Emergency Food Boxes for Public Housing Authority Seniors

“When this crisis first began, it was immediately clear that our residents would need food and emergency supplies. Our seniors and disabled high-rise residents became our first priority as we knew that the best way to keep them safe was to help them to shelter in place.” ~ Melissa Sanzaro, Executive Director Providence Housing Authority

The Providence Housing Authority (PHA) provides a robust resident service program to its residents but that model was flipped on its head when COVID-19 hit. Usually reliant on face-to-face interactions and events to identify those who needed help, and to connect tenants to resources, the organization faced an immediate dilemma with the pandemic. How would they continue to reach their vulnerable residents when door knocking and in-person interactions had become a life-threatening activity?

It was a daunting prospect but one the PHA did not shy away from – the agency immediately reorganized and activated staff members across departments to conduct tenant outreach by phone. While a team of dedicated staff called and reached almost 90% of its 2,600 households for wellness checks in those first weeks, another group – the Food Task Force – began organizing boxes of shelf-stable food and supplies for those in need using the USDA’s Senior Box program as its model. The goal was for the box to meet the majority of a single-household tenant’s nutritional needs for a month – and for PHA to come back each month with another box for those who need it. The Authority’s warehouse was largely cleared out to re-purpose the space for a new food boxing operation which will continue for the coming months. Every box is dated and a heart sticker is placed on the box.

Lead Resident Services Coordinator, Barolla Ovalles, ready to deliver emergency food boxes at Parenti Villa, one of the seven elderly only and elderly-disabled buildings with more than 1,100 units total owned by the Providence Housing Authority.

At first, the PHA used its own operating funds to purchase from local stores but supplies were limited and the costs quickly added up. So did delivery challenges, as social distancing and mask wearing practices were continually updated. With support from the Rhode Island Foundation and United Way RI, the PHA secured a $75,000 grant to provide an estimated 1,900 boxes over the coming months. As of the end of April, more than 900 boxes had been delivered to every one of the PHA’s seven elderly and disabled buildings, as well as to some elderly households in its family developments.

PHA also delivers another 150 boxes each month as part of the existing Senior Box food program provided by the RI Community Food Bank, and has developed several other partnerships with city, state and nonprofit agencies to get donated food to public housing residents during this crisis, including distribution of 7,000 military ready-to-eat meals and 300 frozen meals for seniors so far.

Residents at Hartford Park Tower line up outside the building to pick up their provisions from the PHA.

“It is important for us to keep our residents safe, so we’ve had to try different tactics and methods of distribution as the situation evolved,” notes Bartola Ovalles, Lead Resident Service Coordinator and leader of the Food Task Force. “We’ve got it down to a science now, where we call residents several days ahead of delivery and then on the day of, we call them to come for pick up in small groups. Residents are reminded they must wear a mask when picking up their box for everyone’s safety. Staff also maintain spacing as we position ourselves so that one person can unload the boxes off the truck, another can note the resident and unit, and another is there for crowd control.”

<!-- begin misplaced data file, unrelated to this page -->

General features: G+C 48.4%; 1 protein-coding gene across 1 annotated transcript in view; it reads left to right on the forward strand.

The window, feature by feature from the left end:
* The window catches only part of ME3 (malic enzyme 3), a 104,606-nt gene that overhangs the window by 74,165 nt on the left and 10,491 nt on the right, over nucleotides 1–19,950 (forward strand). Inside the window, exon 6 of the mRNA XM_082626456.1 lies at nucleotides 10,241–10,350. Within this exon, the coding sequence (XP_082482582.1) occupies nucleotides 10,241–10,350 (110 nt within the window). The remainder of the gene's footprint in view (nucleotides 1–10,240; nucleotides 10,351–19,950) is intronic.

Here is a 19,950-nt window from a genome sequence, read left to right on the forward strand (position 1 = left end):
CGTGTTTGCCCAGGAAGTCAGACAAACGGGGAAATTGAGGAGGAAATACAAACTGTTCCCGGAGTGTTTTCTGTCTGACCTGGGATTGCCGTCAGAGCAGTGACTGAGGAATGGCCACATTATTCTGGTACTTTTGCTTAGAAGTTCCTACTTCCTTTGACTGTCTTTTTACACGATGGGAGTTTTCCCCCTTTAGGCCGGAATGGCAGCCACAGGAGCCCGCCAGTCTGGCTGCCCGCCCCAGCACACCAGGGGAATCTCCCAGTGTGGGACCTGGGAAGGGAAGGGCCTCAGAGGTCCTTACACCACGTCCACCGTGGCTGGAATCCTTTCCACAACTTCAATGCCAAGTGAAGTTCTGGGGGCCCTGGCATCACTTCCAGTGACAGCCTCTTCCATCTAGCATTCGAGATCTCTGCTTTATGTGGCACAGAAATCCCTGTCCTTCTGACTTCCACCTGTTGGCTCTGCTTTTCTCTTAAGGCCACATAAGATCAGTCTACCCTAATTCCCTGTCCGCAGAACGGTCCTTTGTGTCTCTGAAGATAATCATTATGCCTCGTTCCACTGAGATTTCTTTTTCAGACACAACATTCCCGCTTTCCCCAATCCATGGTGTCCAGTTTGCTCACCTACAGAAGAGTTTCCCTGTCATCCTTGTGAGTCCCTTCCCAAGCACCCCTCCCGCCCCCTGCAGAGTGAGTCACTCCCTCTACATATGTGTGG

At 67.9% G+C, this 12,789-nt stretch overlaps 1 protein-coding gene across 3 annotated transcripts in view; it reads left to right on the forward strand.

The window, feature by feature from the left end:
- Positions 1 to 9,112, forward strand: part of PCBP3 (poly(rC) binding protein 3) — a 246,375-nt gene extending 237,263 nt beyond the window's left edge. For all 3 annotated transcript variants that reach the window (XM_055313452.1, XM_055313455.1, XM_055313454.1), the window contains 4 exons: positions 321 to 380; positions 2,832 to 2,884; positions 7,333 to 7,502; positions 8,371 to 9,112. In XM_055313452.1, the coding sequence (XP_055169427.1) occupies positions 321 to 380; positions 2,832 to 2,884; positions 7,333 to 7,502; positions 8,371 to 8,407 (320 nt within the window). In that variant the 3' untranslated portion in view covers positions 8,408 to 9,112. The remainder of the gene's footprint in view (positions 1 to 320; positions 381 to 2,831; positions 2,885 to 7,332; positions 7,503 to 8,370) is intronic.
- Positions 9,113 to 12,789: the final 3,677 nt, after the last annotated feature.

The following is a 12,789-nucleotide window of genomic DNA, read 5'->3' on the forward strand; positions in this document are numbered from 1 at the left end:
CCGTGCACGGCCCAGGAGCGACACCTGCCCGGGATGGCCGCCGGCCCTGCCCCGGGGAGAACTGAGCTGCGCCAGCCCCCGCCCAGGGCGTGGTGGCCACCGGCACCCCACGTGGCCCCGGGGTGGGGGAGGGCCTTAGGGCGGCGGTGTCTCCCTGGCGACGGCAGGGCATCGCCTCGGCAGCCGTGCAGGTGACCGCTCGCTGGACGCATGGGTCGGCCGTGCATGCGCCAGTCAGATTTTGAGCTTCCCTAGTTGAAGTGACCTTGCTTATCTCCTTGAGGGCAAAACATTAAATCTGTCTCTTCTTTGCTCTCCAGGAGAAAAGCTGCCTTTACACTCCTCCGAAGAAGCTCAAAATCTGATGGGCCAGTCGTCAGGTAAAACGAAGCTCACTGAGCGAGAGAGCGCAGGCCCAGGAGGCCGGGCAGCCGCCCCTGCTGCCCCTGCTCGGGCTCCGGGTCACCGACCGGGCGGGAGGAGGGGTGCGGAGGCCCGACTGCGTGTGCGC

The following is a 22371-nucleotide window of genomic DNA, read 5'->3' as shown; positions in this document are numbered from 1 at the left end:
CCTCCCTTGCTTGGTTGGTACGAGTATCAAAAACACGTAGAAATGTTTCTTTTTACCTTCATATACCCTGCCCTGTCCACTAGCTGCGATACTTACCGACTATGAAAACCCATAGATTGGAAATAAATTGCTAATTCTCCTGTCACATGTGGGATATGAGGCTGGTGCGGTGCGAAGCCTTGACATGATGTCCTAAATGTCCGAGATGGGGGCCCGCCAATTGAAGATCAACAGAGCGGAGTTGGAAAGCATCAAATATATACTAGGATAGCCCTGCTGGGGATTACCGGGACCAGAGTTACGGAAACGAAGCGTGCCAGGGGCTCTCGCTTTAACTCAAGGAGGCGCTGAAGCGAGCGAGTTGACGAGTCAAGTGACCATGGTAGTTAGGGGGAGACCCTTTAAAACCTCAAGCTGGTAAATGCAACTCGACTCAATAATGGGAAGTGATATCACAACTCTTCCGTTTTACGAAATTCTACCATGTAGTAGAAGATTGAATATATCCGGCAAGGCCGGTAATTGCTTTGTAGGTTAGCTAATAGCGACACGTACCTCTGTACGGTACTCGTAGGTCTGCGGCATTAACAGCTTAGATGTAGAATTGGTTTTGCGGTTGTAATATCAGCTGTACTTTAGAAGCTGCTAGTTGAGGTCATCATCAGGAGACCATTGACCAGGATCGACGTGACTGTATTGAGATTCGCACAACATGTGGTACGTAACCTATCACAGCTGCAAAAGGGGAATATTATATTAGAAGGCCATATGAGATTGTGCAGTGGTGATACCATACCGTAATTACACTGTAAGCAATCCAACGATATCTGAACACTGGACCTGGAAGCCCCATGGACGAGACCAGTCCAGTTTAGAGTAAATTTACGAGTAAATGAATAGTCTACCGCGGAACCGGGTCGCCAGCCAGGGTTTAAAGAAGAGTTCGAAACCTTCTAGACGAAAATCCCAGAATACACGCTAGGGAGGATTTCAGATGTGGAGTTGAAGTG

Tenants who are unable to come down from their apartment due to a disability have a neighbor or proxy bring their box up – the entire process is done without PHA staff entering the high rise and to maintain social distance between residents as they pick up their provisions. The cross-departmental task force – with staff involved from the Resident Services, Facilities Management and Property Management departments- has even been able to adjust operations to factor inclement weather into the delivery and staging of the process so they can continue services without disruption, even in the rain.

Residents at Codding Court wait under a tented staging area for their monthly food box, a model that allows the PHA to provide food boxes even in the rain.

In addition to its work ensuring seniors and disabled residents have access to food and necessary supplies during the Crisis, the PHA also began hosting a youth meal site at its Hartford Park family development. Partners at Sodexo provide children under 18 with multiple days’ worth of breakfasts and lunches in each box, which are offered twice per week on Tuesdays and Fridays.  “This is a unique partnership we were able to offer the community thanks to the help of our Resident Advisory Board member and Commissioner, Vivian Medina, who championed the need to assist our other most vulnerable population – children living in public housing.” says Julie Piccolo, Director of Resident Services for the Housing Authority. Within two days, the PHA staff had called over 500 residents with children in the area to let them know about the resource and the site continues to serve over 400 children and their families each week.

“I applaud the extra effort that PHA staff has made to provide the tenants with a wellness care food box, wellness calls, and support,” said Maria Mendez, a Resident Advisory Board member and tenant of 13 years. “The tenants have complimented the PHA’s hard work in caring for us in these uncertain times.”

Families pull up to the meal site and a box containing several days’ worth of food for each child in the household are placed in their truck for contactless delivery.

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